The United States National Security Council (NSC) expressed condolences on the demise of prominent Pakistani philanthropist Abdul Sattar Edhi.
NSC spokesperson Ned Price on Sunday issued a statement mourning the loss of the ‘heroic servant of humanity’. “Abdul Sattar Edhi was one of the world’s great humanitarians. From the medical clinic he established in Karachi, Pakistan almost 60 years ago, he and his wife Bilquis created a vast network of social services for Pakistan’s most vulnerable, encompassing nursing homes, orphanages, soup kitchens, maternity wards, women’s shelters, rehabilitation centers, and the largest voluntary ambulance fleet in the world. Even as his foundation’s operations expanded beyond Pakistan’s borders, Edhi still often drove his own ambulance, personally caring for the injured,” read the official press release from the spokesperson’s office.
Abdul Sattar Edhi passes away in Karachi
“Edhi led a life dedicated to serving others, and his determination to provide equal treatment for all–regardless of nationality, ethnicity, religion, or class–stands as a sharp rebuke to those who would use fear and violence to create divisions. We offer our condolences to Bilquis and their four children, the millions of people around the world whose lives he touched, and to the people of Pakistan, who have lost a heroic servant of humanity, ” it added.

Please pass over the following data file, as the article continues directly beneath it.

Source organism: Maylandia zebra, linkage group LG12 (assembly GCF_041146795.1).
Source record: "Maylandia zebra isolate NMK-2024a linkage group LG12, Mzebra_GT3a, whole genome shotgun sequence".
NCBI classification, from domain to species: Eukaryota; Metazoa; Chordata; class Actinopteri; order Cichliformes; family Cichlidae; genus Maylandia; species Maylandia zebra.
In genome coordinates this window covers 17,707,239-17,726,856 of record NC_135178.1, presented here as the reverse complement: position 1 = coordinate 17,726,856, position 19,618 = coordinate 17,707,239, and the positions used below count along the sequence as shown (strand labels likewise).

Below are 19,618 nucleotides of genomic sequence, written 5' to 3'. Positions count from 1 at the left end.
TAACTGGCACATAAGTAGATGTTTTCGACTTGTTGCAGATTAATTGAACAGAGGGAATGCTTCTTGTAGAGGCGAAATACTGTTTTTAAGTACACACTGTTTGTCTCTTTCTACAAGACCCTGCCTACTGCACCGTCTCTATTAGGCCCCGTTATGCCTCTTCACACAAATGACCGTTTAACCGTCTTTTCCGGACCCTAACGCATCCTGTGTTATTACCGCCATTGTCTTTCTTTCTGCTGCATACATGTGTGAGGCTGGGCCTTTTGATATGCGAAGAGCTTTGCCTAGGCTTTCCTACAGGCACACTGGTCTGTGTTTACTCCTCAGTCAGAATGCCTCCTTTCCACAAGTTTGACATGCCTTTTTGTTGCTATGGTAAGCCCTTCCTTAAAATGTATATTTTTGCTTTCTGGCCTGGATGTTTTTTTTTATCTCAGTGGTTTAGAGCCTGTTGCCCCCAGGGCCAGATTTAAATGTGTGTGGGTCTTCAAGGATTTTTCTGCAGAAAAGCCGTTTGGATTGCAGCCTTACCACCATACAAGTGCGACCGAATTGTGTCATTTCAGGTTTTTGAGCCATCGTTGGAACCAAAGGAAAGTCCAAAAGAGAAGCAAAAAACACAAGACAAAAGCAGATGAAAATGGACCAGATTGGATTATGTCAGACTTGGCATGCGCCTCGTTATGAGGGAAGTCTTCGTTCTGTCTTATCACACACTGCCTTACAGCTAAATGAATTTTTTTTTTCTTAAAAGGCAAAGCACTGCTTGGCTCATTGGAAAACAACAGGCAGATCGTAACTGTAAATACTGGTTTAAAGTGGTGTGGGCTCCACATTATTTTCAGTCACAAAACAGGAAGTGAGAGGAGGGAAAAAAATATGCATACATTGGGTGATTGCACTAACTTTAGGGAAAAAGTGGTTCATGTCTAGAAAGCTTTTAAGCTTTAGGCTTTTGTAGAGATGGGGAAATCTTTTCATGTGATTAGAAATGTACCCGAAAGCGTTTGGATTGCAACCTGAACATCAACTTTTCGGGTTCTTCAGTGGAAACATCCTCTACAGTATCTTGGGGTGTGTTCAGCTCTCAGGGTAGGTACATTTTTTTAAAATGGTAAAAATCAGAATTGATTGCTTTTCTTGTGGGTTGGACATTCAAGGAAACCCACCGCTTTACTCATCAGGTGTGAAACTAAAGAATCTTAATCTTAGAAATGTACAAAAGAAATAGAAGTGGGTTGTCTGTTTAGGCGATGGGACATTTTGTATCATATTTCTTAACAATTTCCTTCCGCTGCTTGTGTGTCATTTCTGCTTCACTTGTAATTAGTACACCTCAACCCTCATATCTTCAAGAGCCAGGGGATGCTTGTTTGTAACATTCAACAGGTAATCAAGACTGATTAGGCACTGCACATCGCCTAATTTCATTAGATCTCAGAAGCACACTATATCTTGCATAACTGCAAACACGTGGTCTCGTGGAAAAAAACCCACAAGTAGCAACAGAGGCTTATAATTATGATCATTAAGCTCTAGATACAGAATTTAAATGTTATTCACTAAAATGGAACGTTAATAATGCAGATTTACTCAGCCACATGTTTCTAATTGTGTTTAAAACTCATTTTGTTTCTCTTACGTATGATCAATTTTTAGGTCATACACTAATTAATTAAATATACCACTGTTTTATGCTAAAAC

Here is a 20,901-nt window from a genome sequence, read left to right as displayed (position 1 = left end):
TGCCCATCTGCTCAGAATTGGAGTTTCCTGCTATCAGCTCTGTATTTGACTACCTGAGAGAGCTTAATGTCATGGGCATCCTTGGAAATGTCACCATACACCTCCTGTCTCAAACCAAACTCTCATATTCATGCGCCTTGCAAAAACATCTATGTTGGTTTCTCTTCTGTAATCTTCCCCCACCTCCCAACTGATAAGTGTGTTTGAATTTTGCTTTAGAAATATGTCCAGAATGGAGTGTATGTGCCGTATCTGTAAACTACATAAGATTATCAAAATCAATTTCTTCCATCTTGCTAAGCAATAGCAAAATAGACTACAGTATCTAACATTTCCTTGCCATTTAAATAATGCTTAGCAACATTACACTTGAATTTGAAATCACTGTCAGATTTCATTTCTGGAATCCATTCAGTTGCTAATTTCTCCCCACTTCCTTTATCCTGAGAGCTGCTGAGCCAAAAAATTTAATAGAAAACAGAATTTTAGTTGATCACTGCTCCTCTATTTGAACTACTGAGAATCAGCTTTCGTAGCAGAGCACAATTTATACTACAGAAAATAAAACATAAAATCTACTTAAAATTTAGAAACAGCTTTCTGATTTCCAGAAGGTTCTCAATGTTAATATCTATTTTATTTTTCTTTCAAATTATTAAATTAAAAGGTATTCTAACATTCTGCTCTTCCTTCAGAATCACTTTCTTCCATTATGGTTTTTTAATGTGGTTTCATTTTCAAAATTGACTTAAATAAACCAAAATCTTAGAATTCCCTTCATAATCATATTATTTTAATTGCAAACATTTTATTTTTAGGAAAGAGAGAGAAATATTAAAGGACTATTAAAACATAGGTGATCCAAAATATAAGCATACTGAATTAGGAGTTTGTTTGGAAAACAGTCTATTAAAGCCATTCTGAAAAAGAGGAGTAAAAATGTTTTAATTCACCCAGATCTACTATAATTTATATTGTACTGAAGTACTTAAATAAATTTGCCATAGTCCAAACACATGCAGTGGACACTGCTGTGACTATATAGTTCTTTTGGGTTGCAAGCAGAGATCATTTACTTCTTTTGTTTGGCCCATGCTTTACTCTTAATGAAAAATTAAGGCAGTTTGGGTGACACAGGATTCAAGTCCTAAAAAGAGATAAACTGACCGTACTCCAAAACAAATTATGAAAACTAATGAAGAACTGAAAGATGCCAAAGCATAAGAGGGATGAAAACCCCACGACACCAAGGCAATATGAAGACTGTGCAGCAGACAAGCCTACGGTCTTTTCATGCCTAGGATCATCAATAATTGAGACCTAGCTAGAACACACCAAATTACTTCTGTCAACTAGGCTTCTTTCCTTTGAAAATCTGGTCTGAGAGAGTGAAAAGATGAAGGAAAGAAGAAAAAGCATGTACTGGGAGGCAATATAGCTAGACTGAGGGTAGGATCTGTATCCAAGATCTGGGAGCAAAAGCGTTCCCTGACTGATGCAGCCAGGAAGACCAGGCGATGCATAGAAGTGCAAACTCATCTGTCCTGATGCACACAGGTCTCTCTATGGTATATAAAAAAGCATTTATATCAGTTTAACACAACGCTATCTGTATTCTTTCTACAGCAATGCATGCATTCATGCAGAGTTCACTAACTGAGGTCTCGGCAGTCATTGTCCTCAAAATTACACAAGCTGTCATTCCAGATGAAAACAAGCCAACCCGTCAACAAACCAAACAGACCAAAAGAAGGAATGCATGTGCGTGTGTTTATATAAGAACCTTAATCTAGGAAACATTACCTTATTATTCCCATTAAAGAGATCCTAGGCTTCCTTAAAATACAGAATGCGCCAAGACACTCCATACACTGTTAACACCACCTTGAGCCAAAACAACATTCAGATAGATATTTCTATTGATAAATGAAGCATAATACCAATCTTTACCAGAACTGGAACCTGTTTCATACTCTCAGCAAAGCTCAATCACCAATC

Edhi passed away at the age of 88 in Karachi. He breathed his last at the Sindh Institute of Urology and Transplantation (SIUT) on Friday after kidney failure which he had been suffering from since 2013 and was on dialysis. According to his son, he could not undergo kidney transplantation due to his advancing years.
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As Pakistan mourned the death of its beloved humanitarian, the international community also joined in paying glowing tributes to the founder of the world’s largest volunteer ambulance service.
The American print and electronic media gave extensive coverage to the passing away of Edhi, calling him a revered figure and the “greatest Pakistani” while highlighting his modest living style despite vast sums of money flowing through his charity.